The COVID-19 pandemic has changed our world, locally and globally, and the nursing profession has been one of the most impacted by the changes, the devastation, and the exposure to the disease. Nurses have been on the front lines and in the spotlight, and no one could have predicted how this pandemic would impact our work flow, our priorities, our expectations, and our resilience.
We know that some aspects of our profession will remain the same, but some will be forever changed. As with any challenge, there is an opportunity for growth, and as nurses, it is our responsibility to learn from our circumstances to improve the way we work in the future. In this edition of On The Pulse, our Facebook Live video series, Dean Patricia Davidson and student moderator Karli McGuinness discuss COVID-19’s impact on the nursing profession with panelists Kevin Ousman, Howard Catton, Pandora Hardtman, and Kaci Hickox.
“We need nurses in leadership. Much of the hardships nurses have experienced amidst COVID-19 resulted from decisions about us made without us. Nurses must have a more prominent voice in public health, we are the largest workforce. So we must put the State of Nursing report into action. What frameworks can we put in place so that nursing can play a lead role in the public health response?”
“We must expose the reality of what nurses have gone through amid COVID-19 to address the situation, and that requires data.”
“What does it mean to come to the table, to be at the table? Nurses are learning that new skill set to communicate at the table, and building out the pipeline to tell the stories from every corner of nursing.”
“Globally, preparing nurses is challenging because low and middle income countries may not have the systems and the tools, they all need to go together. Training isn’t enough when the place of health care delivery doesn’t have the resources.”
“The global health care environment is replicating and reinforcing inequality via the vaccine rollout. Availability is overwhelmingly skewed toward high income countries. equality must be at the heart.”
“The biggest way to move forward is accepting the playing field is not level and never has been. This year it became impossible to ignore, so what are you going to do now?”
About the panelists
Dr. Patricia Davidson, moderator, is dean of the Johns Hopkins School of Nursing.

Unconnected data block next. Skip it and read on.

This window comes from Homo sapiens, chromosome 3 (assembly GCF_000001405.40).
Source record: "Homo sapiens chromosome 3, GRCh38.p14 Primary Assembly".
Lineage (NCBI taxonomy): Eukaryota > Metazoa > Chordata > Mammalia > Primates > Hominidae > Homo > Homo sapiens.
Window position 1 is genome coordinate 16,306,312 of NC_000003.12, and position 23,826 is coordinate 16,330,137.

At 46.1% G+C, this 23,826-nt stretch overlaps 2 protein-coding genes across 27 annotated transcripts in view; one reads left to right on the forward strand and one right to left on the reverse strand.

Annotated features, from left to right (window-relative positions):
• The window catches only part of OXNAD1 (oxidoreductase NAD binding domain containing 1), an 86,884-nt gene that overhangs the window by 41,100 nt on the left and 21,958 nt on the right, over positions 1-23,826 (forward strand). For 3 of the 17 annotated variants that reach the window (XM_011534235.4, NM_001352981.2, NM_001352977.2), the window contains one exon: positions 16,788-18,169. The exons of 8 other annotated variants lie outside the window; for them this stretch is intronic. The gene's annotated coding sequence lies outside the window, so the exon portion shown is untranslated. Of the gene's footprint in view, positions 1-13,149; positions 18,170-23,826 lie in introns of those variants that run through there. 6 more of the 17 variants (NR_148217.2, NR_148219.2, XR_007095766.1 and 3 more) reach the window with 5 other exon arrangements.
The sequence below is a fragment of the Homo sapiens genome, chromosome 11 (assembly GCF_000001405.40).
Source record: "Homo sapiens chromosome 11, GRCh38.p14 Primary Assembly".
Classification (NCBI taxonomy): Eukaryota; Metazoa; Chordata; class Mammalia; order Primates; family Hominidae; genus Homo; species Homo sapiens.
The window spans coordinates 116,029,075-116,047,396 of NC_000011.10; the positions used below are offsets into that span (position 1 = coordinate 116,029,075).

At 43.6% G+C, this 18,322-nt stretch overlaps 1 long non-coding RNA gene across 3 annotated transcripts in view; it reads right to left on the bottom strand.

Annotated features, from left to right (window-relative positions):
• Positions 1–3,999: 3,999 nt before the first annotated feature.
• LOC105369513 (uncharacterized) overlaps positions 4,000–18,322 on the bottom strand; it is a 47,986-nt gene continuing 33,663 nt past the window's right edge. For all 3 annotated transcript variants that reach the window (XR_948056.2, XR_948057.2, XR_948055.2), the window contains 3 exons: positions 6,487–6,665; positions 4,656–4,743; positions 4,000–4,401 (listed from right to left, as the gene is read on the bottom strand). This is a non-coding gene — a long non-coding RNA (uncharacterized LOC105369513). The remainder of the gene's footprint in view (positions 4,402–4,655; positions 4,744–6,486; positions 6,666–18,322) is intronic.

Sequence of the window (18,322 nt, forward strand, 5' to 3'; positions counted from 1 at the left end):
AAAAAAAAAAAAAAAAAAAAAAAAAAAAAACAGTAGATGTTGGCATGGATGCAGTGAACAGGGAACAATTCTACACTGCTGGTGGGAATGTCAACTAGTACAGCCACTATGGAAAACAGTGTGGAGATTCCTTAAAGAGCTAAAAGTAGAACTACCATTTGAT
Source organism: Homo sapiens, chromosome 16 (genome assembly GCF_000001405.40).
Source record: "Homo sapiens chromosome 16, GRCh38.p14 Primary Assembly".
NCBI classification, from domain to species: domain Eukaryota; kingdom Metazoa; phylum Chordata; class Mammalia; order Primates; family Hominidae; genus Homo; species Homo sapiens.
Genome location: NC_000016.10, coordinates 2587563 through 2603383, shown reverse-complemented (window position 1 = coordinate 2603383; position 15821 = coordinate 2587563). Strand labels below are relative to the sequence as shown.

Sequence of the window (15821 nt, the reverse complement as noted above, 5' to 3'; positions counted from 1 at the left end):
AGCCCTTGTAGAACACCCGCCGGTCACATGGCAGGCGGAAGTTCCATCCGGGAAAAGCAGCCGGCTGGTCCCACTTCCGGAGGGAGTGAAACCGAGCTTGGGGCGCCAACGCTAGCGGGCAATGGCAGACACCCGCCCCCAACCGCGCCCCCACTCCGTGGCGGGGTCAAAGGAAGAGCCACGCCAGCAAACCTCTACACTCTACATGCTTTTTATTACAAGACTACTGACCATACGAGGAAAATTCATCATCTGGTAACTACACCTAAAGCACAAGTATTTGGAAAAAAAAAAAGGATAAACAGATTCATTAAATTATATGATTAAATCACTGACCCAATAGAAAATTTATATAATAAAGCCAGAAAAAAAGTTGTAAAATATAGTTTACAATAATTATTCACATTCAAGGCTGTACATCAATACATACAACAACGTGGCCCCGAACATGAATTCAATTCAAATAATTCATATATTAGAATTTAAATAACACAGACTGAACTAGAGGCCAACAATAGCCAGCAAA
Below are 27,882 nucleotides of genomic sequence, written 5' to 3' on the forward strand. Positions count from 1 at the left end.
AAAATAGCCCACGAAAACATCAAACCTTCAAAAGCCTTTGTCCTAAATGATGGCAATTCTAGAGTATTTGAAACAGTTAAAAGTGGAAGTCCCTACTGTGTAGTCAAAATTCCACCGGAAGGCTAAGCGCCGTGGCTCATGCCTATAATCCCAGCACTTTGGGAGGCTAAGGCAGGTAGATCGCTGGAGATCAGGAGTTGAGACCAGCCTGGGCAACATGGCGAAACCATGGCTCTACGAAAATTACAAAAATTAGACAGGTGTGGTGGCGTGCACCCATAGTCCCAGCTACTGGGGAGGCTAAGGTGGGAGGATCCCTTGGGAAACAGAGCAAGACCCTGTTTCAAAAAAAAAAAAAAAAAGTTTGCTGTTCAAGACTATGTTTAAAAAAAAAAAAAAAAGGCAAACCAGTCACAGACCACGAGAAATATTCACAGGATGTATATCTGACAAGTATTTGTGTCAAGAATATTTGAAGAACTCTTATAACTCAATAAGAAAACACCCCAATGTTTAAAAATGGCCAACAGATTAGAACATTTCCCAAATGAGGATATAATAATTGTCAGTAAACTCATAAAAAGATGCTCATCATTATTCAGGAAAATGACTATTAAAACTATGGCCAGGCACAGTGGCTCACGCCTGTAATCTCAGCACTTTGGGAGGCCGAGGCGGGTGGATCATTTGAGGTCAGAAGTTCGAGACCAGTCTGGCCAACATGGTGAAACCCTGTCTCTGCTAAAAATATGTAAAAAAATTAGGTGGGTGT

Karli McGuiness, student moderator, is an MSN (Entry to Nursing)/ Certificate in Public Health Advocacy candidate. She is Content Coordinator for the WHO Global Network Collaborating Center for Nursing and Midwifery Secretariat biannual Links Magazine. Her previous experience includes working as a Medical Operations Manager and Emergency Department Volunteer at the USC/ Los Angeles County Hospital.
Kevin Ousman, RN, MSN, panelist, World Health Organization Africa Region’s Infection Prevention and Control Coordinator for Health Emergencies. Kevin earned his MSN from the Johns Hopkins School of Nursing in 2012.
Pandora Hardtman, DNP, CNM, RN, FACNM, panelist, serves as Chief Nursing & Midwifery Officer of JHPEIGO. She has gained 20 plus years of nurse-midwifery experience working in the USA, Caribbean, South East Asia, the Middle East and Africa in varying capacities delivering babies and assisting women and families. When not travelling, she continues to serve in socioeconomically and culturally diverse practices in the Atlanta Metro area. She is known for her encouragement of nurse-midwives and her ability to mix -global health administrative, advocacy and clinical duties.
Howard Catton, RN, BSc, MA, panelist, is CEO of the International Council of Nurses (ICN). He joined ICN in April 2016 as the Director of Nursing, Policy and Programs. Through his leadership, his team led the development of ICN policy and position statements, working closely with the World Health Organization (WHO) and other international organizations to provide nursing advice on global health challenges and input into formal WHO and United Nations UN decision making meetings and processes. In December 2019, the Royal College of Surgeons in Ireland appointed Howard as Fellow of the Faculty of Nursing and Midwifery. Howard qualified as a Registered Nurse in 1988 and has held a variety of nursing posts in England and the United States. He has also worked for the New Zealand Nurses Organization.
Kaci Hickox, RN, MSN, MPH, panelist, is a passionate nursing leader in global infection prevention and control. Kaci has been a nurse for almost 20 years after receiving a BSN from the University of Texas at Arlington in 2002. In 2006 she received a Diploma in Tropical Nursing from the London School of Hygiene and Tropical Medicine and fulfilled a lifelong dream of working for Médecins Sans Frontières (MSF)/Doctors Without Borders responses in Burma, Nigeria, Sudan, and Uganda. She obtained her MSN/MPH from Johns Hopkins School of Nursing in 2011 and then completed the Centers for Disease Control’s Epidemic Intelligence Service (EIS) in 2014. She became certified in infection control (CIC) and led health care systems improvement projects for MSF in their Amsterdam, Netherlands headquarters. Kaci currently works for an Alaskan Native health care organization as their infection prevention and control manager.
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